4. Stop Flushing Cash Down the Drain
Unless you have installed high efficiency toilets, chances are you are using way more water than you need to with every flush. The simplest way to save water with every flush is to just add a brick or two to the back of your toilet tank. The water it displaces is water you aren’t wasting.
If you are really committed, you can replace your toilets with Water Sense ones or a dual flush model (which is the most water efficient type of toilet on the market when used properly.) If you don’t want to replace the toilet itself, there are extremely affordable dual flush conversion kits which allow you to use different amounts of water for solid versus liquid waste.
Other water conserving measures are low flow shower heads and even a simple change to your faucet aerator. (Here is a detailed tutorial on how I replaced my faucet aerators.)
5. Pretend there are 13 months in the year
If you have a mortgage payment, you have probably been hit up by a flyer in the mail telling you that “So-n-so Company can chop 5-8 years off your mortgage.” Typically they propose paying one extra mortgage payment a year, in order to accomplish this. Instead of paying a full payment once month, you pay a half payment every 2 weeks and it ‘feels’ the same since a month is APPROXIMATELY 4 weeks.
Why it works is that you are actually paying the equivalent of 13 monthly payments instead of 12 (paying every 2 weeks results in 26 (HALF) payments over 52 weeks.) You have a full month's worth of principal being paid. Contrary to popular misconception you typically actually save any interest by paying bi-weekly since your two monthly bi-weekly payments are usually held to the end of the month anyhow. The 5-8 years is solely a result of principal pay down by having two extra payments made annually.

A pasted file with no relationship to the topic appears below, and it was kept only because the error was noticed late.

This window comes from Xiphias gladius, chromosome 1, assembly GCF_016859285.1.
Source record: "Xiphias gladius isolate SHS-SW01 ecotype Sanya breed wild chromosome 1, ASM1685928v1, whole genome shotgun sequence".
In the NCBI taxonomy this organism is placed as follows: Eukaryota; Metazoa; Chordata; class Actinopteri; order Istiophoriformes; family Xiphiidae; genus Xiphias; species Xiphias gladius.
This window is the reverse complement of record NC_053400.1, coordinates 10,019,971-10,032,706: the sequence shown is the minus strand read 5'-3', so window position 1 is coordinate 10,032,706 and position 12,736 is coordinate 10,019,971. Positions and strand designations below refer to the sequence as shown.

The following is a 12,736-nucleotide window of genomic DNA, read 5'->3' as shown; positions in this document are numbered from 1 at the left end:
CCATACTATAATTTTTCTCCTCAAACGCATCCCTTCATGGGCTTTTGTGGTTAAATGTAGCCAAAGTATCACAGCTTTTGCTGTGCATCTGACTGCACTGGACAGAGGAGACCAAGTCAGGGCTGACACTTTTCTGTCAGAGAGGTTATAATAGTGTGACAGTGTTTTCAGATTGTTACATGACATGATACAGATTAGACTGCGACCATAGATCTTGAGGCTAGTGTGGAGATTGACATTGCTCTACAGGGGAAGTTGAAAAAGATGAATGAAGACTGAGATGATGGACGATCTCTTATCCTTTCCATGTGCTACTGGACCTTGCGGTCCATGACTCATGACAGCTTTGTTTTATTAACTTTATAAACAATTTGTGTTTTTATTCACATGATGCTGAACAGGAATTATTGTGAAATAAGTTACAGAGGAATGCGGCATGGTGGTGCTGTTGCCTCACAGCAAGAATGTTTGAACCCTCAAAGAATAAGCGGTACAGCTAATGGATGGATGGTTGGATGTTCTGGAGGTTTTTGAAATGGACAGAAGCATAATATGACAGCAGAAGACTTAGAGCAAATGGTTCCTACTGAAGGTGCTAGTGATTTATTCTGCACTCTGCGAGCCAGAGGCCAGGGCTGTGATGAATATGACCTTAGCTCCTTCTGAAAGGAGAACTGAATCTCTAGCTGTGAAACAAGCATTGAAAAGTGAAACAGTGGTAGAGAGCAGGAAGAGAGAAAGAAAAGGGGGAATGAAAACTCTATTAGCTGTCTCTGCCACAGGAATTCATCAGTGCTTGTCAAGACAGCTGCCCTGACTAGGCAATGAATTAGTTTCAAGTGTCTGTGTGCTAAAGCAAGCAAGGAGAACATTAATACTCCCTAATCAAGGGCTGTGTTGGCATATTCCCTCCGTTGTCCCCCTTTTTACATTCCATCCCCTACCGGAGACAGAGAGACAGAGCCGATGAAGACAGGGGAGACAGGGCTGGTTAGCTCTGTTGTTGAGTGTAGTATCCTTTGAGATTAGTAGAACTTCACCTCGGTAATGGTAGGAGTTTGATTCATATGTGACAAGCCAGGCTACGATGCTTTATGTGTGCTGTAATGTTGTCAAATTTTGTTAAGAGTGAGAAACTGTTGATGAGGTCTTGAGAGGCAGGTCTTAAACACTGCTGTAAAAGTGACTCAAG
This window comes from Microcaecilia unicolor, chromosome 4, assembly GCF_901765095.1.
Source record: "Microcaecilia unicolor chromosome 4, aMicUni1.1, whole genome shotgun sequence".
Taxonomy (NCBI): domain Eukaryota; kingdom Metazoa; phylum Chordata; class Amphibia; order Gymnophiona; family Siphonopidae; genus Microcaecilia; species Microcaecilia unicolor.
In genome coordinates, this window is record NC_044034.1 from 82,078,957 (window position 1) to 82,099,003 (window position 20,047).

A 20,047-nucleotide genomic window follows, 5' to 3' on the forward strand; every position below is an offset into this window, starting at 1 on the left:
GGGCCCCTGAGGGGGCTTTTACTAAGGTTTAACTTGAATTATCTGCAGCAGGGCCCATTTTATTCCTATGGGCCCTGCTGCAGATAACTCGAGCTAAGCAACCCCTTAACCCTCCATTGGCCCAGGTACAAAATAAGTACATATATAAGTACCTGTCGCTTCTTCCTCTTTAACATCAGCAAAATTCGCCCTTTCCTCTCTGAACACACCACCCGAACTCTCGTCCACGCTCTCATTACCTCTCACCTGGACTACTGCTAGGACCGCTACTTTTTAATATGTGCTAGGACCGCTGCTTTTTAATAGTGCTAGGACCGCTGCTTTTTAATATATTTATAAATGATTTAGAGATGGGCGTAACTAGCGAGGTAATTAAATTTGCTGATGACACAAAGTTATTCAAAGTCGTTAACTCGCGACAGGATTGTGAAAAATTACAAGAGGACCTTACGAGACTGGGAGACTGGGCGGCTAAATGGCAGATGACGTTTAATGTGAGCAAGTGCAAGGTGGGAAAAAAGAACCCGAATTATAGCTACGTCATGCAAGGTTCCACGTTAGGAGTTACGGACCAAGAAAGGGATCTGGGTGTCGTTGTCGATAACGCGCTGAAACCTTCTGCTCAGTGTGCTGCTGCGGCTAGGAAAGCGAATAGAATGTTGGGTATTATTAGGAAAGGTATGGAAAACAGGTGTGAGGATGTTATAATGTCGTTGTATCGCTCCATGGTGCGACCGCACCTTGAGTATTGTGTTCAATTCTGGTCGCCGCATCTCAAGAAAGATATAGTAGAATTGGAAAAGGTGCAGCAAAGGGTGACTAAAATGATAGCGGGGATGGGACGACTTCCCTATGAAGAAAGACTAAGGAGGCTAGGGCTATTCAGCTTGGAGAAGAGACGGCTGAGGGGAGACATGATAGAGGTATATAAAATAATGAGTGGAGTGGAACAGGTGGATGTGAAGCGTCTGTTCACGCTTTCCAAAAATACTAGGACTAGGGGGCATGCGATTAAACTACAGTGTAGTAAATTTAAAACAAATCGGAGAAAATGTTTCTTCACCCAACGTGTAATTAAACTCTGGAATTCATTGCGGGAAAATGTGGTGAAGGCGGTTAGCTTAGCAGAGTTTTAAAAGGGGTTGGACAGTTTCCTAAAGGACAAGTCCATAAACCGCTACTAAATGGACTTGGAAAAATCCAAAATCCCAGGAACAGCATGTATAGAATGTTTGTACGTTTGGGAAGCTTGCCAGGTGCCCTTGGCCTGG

The problem with this method is often your mortgage company will charge you a fee to set up biweekly payments. A much better way of executing these savings is to calculate what an extra month’s payment would be spread out over 12 months. So if you mortgage is $1200/month, you would divide $1200 by 12, and the resulting $100 is what you should add to each monthly payment (for a total of $1300.)
So now, instead of paying $1200x12 months, or $14,400/annually you would be paying $1300x12 months, or $15,600/annually, which is the exact equivalent of 13 monthly $1200 payments.
The beauty of this method is that it is entirely FREE to setup, and you can stop paying the extra at any time. If you commit to biweekly payments, you lose that flexibility. Just make sure you check with your mortgage company to make sure you don’t have a loan pre-payment penalty or other reason to not increase the amount of money going towards your loan principal.
So there you have it. 5 simple ways that you can find more money without sacrificing lifestyle or feeling deprived. Some require a little work up front, but once you make these minor changes, the return on your investment of time just keeps going.